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I'm a developer on a website which has a server which serves HTML and another server which handles API requests. I use a CDN to cache both the HTML and API responses. I feel that it gives me all the control I need while keeping the cache settings in one place. If I make a deployment of new website version I just invalidate the cache on HTML pages and API responses at the click of one button. I can also set different cache settings per certain pages/API routes.

That being said there're cache control headers for a server to notify the client for how much time a response is valid (e.g. max-age). I'm sure there may be use cases for the use of the headers (maybe if some extremely granular caching settings need to be applied based on some intricate business logic). Another advantage of using max-age for example is that browser can cache a response locally. However, if a CDN allows for 100 ms HTML response I don't think it makes a huge difference if a browser goes ahead and actually performs the request.

A big downside of using cache control headers in my opinion is:

  1. the complexity of maintaining cache settings all over the code base (no single point of truth like a CDN dashboard).
  2. When a new website version is deployed it is easy to add a new version hash/id to some header in API response so that the client may be issues with "old" frontend logic interacting with "new" API logic.

I'm wondering if using cache control headers is justifiable in the scenario I described (website with HTML and API servers) and what advantages outweigh the disadvantages I described?

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    Use cache control headers when you want the client to cache the response for some period of time to reduce unnecessary calls to the server. It sounds like you are OK with having the client not cache anything, so you don't need to use the headers.
    – Dan Wilson
    Apr 28 at 20:58
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Cache control headers put the client in control of caching. This is desirable when the data is static for assets like images, JavaScript, style sheets, etc. Client side caching was originally built for slow browsers, running on slow computers connected to slow networks.

Think back 25 years. Windows 95 was all the rage. An HTML file that takes 100ms to download and render now might have taken 15 seconds just to download back then — much less parse and render on screen. Caching things in the client could save you 15 seconds per request, which is huge. Client side caching was very much a product of the time: slow browsers; slow computers; slow networks, and a mostly static world wide web.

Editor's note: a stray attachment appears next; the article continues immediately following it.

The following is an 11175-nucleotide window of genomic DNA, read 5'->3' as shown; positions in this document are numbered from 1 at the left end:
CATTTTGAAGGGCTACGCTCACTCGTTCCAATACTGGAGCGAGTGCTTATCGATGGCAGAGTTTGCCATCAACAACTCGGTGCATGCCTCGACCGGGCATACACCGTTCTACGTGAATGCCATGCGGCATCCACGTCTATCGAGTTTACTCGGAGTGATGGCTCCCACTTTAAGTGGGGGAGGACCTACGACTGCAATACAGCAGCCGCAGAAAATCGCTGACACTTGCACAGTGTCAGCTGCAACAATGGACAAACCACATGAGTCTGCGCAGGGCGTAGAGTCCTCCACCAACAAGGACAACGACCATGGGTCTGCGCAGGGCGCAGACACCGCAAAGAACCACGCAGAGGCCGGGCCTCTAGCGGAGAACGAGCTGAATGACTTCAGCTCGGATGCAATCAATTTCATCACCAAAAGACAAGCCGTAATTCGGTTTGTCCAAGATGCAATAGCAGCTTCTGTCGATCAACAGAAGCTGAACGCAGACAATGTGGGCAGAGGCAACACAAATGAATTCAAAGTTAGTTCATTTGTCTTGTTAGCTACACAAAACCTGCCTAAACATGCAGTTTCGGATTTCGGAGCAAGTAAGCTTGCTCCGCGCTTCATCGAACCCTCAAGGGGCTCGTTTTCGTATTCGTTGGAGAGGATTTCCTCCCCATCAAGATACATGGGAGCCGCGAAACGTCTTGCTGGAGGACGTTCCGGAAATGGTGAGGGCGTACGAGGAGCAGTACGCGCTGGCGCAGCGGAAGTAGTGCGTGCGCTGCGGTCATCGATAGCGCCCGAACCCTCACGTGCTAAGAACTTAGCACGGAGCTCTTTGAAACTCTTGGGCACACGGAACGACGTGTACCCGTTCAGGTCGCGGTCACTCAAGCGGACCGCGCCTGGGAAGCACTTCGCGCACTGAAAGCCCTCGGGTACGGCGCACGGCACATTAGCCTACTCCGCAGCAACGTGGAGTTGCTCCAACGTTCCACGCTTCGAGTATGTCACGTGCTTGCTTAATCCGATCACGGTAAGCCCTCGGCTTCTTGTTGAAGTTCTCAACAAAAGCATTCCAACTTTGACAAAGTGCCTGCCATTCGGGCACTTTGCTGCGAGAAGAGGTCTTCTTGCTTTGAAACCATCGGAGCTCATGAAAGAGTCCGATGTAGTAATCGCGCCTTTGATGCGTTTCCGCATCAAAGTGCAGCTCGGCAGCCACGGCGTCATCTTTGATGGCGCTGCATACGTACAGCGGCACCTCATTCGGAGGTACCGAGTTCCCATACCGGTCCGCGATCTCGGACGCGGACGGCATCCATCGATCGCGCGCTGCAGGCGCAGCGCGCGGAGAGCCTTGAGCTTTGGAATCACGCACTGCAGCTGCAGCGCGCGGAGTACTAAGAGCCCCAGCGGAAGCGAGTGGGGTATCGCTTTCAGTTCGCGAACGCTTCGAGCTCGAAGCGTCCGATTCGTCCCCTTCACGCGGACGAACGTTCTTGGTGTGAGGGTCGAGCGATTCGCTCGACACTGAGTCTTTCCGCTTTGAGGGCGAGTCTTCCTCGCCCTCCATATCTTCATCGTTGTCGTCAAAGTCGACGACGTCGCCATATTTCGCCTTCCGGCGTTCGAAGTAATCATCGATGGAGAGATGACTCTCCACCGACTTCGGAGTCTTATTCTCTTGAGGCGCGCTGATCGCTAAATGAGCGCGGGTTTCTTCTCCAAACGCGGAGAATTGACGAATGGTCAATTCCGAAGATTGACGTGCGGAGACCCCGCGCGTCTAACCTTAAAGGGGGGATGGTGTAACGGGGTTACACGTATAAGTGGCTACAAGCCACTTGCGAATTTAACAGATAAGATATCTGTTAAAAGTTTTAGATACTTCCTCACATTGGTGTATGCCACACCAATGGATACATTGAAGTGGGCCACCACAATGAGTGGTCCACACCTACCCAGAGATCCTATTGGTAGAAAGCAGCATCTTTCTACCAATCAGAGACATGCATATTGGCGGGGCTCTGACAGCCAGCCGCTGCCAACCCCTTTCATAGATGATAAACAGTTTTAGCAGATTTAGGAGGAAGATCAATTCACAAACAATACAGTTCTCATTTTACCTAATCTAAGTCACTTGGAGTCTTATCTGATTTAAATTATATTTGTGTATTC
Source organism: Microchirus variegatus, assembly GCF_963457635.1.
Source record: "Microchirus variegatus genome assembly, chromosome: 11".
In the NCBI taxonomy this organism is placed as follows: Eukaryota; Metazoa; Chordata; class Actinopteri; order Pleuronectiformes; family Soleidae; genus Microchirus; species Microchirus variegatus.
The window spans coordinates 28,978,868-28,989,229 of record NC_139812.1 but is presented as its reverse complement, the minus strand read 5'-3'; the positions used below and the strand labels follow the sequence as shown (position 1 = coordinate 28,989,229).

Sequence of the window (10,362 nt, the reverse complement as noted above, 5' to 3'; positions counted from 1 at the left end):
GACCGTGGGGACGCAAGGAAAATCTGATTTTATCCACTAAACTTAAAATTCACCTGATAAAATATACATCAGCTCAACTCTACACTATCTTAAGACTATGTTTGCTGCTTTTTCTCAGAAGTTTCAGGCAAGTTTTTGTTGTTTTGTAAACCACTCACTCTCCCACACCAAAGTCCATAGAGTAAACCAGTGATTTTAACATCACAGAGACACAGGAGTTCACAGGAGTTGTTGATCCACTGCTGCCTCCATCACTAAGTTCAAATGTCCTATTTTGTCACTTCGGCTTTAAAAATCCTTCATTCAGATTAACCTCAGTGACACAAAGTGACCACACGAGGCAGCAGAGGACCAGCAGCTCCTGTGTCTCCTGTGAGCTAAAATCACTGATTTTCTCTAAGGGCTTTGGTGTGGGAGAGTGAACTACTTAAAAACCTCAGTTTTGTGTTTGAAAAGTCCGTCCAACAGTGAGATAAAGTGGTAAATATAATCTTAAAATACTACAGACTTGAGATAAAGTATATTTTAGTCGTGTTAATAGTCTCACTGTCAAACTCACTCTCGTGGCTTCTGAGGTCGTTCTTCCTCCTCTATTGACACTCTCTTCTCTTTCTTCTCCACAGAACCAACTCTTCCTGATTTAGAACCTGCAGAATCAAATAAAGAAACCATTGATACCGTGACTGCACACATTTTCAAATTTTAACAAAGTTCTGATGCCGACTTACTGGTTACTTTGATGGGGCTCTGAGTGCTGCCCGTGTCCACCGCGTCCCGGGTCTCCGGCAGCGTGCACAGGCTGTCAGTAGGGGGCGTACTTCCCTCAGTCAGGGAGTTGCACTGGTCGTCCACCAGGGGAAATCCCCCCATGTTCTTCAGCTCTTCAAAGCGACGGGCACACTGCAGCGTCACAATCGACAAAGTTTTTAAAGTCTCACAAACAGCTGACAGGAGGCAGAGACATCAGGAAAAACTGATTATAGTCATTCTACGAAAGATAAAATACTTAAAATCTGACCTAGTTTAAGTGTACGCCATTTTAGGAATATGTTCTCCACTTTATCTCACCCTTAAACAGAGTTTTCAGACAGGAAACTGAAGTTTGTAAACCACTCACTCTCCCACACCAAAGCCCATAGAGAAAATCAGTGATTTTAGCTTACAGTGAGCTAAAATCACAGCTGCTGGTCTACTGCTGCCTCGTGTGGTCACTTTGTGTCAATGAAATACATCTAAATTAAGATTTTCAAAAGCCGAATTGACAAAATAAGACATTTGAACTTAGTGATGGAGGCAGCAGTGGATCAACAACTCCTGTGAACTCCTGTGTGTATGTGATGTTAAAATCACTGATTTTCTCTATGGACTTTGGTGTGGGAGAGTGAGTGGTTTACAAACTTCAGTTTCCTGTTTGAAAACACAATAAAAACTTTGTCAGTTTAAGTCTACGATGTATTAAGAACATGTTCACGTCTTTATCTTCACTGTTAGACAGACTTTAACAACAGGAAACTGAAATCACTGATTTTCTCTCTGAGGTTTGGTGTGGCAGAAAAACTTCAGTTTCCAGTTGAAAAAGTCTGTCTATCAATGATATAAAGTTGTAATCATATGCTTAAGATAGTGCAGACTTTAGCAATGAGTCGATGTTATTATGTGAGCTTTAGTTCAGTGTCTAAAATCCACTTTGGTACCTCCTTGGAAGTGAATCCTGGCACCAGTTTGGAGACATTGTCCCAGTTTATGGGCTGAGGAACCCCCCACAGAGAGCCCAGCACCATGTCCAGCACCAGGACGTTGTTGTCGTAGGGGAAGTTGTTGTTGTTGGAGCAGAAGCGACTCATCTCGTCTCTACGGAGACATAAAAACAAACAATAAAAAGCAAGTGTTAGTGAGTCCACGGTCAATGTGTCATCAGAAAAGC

Now fast forward to today. I think the only static site on the internet is my old blog (for which I've long since forgotten the address). Everything is dynamic. Content. Images, even. Sites are updated frequently. Internet speeds are several orders of magnitude faster, as are computers and browsers. The combination of fast internet speeds, frequent site updates, dynamic content and fast computers and mobile devices has rendered client caching moot in most use cases. You save 100ms, not 10+ seconds.

Client side caching just doesn't have as much of an impact on performance for today's dynamic web sites.

If performance is good and a CDN is giving you better cache control, then it is a better tool for the job. No reason not to use it. No reason to use client side caching.

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    On the other hand, consider if your users are on a metered connection (like a mobile plan with limited data). Those users might not like it if they use precious bytes to retrieve the same content over and over again. Apr 29 at 6:13
  • @BartvanIngenSchenau: Yes, you are correct. It all comes down to the use case for client side caching. The use case is slow connections, slow hardware, slow software. And as you pointed out, a new use case would be metered connections. Images and video are going to chew up the majority of that data, though. HTML, CSS and JavaScript can be compressed very efficiently. JSON/XML data from web services anymore is tantamount to dynamic data, so caching those responses is not beneficial, and could be accomplished by caching things in JavaScript. Apr 29 at 11:36

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